Up-and-comers at Pitchfork Music Fest: The Antlers

A&E interviews The Antlers after their set.

The three points of The Antlers.

Jules Ameel

The three points of The Antlers.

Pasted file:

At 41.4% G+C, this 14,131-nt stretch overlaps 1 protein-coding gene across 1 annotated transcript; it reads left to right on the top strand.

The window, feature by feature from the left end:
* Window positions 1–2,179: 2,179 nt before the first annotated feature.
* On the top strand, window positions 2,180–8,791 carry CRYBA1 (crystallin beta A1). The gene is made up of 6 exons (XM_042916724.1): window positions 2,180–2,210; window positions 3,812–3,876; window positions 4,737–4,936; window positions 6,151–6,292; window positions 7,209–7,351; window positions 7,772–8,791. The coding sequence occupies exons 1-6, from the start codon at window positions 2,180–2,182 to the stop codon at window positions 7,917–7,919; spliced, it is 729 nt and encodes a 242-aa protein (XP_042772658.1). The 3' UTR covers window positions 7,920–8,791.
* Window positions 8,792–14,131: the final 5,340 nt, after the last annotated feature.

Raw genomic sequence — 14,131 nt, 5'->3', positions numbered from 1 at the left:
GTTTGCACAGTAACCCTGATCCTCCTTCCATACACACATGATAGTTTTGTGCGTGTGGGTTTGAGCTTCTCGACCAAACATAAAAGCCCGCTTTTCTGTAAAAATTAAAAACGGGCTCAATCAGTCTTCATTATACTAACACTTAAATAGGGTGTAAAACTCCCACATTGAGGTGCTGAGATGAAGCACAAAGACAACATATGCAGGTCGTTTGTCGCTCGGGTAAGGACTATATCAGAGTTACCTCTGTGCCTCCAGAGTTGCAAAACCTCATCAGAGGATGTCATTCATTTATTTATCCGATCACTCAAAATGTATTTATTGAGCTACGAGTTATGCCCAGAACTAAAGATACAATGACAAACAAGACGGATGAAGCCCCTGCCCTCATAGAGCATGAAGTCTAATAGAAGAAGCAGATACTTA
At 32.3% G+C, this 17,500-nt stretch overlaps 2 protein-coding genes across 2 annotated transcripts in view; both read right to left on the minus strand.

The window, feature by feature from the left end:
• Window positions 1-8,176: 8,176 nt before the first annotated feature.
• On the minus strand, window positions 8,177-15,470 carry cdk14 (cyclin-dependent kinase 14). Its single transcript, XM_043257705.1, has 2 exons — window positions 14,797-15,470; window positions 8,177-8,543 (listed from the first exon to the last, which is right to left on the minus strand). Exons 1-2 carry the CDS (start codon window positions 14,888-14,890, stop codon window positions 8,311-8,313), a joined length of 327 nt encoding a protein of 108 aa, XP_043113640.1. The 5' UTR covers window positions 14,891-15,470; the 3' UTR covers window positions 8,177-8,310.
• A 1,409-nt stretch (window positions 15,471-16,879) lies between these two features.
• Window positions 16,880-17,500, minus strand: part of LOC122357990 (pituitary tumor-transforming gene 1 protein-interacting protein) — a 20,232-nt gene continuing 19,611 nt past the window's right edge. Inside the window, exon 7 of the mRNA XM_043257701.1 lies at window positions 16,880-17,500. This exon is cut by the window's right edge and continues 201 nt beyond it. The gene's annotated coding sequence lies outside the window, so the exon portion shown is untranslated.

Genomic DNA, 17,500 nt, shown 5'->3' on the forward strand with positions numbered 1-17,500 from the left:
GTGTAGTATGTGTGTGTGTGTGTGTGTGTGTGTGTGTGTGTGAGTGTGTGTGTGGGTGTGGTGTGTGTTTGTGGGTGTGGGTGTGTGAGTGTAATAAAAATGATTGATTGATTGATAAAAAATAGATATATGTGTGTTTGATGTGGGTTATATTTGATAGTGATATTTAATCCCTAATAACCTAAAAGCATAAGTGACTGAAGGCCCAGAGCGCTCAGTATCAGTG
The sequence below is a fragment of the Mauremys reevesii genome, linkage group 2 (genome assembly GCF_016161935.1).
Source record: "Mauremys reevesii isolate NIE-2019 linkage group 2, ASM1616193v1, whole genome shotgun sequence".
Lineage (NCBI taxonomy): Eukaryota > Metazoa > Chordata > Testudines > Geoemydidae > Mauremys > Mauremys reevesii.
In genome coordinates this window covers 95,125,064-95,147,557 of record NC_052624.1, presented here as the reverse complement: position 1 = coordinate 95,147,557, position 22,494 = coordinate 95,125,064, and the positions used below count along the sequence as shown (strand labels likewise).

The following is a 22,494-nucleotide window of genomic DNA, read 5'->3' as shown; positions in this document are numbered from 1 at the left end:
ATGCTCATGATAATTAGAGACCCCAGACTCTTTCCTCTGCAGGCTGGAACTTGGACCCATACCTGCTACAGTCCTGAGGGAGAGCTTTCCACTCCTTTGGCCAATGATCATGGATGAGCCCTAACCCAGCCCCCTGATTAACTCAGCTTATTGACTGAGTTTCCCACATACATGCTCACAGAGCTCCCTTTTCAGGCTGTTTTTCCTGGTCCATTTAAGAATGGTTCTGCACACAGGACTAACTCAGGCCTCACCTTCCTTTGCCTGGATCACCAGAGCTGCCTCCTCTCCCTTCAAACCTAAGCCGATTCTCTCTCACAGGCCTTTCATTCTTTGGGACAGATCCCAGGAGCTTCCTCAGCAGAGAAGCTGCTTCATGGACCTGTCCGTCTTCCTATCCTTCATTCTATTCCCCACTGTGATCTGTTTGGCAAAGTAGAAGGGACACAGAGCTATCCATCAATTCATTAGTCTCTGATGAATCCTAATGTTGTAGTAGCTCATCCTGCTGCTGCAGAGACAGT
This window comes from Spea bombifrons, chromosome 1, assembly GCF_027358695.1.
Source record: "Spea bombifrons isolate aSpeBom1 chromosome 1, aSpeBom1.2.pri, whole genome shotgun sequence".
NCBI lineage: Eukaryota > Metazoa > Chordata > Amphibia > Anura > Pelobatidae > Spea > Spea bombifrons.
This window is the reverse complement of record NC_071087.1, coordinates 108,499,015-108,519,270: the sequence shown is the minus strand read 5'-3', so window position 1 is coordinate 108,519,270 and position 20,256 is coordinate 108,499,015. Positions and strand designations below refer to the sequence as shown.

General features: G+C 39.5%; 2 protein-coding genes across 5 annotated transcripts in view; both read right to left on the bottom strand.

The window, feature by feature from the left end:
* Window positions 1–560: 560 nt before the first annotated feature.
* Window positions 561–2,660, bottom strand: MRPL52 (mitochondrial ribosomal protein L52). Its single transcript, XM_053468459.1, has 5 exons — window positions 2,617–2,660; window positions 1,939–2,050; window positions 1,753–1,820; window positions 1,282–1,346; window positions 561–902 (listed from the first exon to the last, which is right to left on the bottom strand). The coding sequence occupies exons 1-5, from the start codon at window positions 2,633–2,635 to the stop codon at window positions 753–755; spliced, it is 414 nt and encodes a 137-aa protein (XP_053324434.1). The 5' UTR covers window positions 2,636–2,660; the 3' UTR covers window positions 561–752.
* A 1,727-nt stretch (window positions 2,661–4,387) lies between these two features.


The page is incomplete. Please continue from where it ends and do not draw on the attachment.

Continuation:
The beer-swilling, pot-smoking and dance-heavy themes of music festivals are especially conducive to bands like Pitchfork Festival âÄô09 headliner The Flaming Lips. Their show is a party full of balloons, confetti, dizzying lights and good vibes. Brooklyn art-indie band The AntlersâÄô latest disc, on the other hand, is a concept record about cancer, abortion, loss and death, told in the first person. Not exactly the soundtrack for zany outdoor festivities. However, the groupâÄôs rockier live show is starkly different from their intensely emotional recorded sound, and they were standouts in front of throngs of party people at Pitchfork this past weekend. Led by their earnestly melancholy frontman Peter Silberman (the group began as his solo project), The Antlers combine his heavy lyrics and achingly tender delivery with the depth of Michael LernerâÄôs drums and Darby CicciâÄôs multi-instrumentalism. But did their serious tones kill buzzes at Pitchfork? Quite the contrary. Hearing the Antlers live is like hearing a completely different beast. And such it was Saturday as the sensitive threesome sounded like an honest to goodness rock band with the credibility of intelligent emotionalism to boot. With the re-release of their acclaimed LP âÄúHospiceâÄù set for a late August release, the men of The Antlers found time after their set to chat with A&E. You write really intimate songs with heavy themes. How does that translate to a festival setting? Peter Silberman: I guess the challenge is to make it a communal thing. Kind of engage the audience. Play a set that tries to pull people in. Is it as effective? Silberman: ItâÄôs different. Michael Lerner: Also, playing the songs, IâÄôm not in the state of mind, like, âÄúoh, IâÄôm depressing in a hospital.âÄù ItâÄôs bigger than just the specific, literal things in the songs. Is the concept of âÄúHospiceâÄù based on anything real? Silberman: Yeah, it was based on past life experience âĦ the past couple years. A relationship kinda falling apart, moving forward from that. Was it hard to write? Silberman: Oh yeah, definitely. It was a long process, a process of working through stuff, trying to understand it and turn it into something positive. ThatâÄôs kind of the point of the record, to turn something very negative into something very positive. Is it cathartic when youâÄôre playing in front of people? How do you feel? Silberman: ItâÄôs weird. We play a lot of shows now, almost every night. So, not necessarily reliving it every time, but you feel it. You try and not necessarily go back into whatever itâÄôs about, but just get across the emotion of it. Will the next record be a concept record, too? What sort of form is it taking? Silberman: Not sure, we literally just came up with the idea a couple weeks ago. WhatâÄôs the idea? Lerner: WeâÄôre not really talking about it. Silberman: WeâÄôre not at liberty because weâÄôre not totally sure. Lerner: ItâÄôs really the beginning stages. And weâÄôre kicking ideas around Darby Cicci: We still want to be able to get rid of the idea if we want. If you guys had my job, what genre would you dub yourselves? Lerner: You came up with one âĦ what was it, sad-core? Silberman: [Laughs] Sad-core? Lerner: I think someone else said that. Again, thereâÄôs a disparity between the record âÄî which is its own life âÄî and playing live. So the two genres would defiantly be different. But you had a good one âĦ Silberman: Narrative shoe-gaze. Where do you hope to be in a year, as a band? Silberman: IâÄôd like to have another record out. Lerner: A new record, weâÄôre looking into playing Europe. Maybe get down to Australia , Japan. Get around to some of those interesting places around the world. Silberman: Some permanence, I guess. ItâÄôs all moving upward very quickly and itâÄôs all really exciting, but weâÄôre looking forward to some stability. ItâÄôs all very new right now.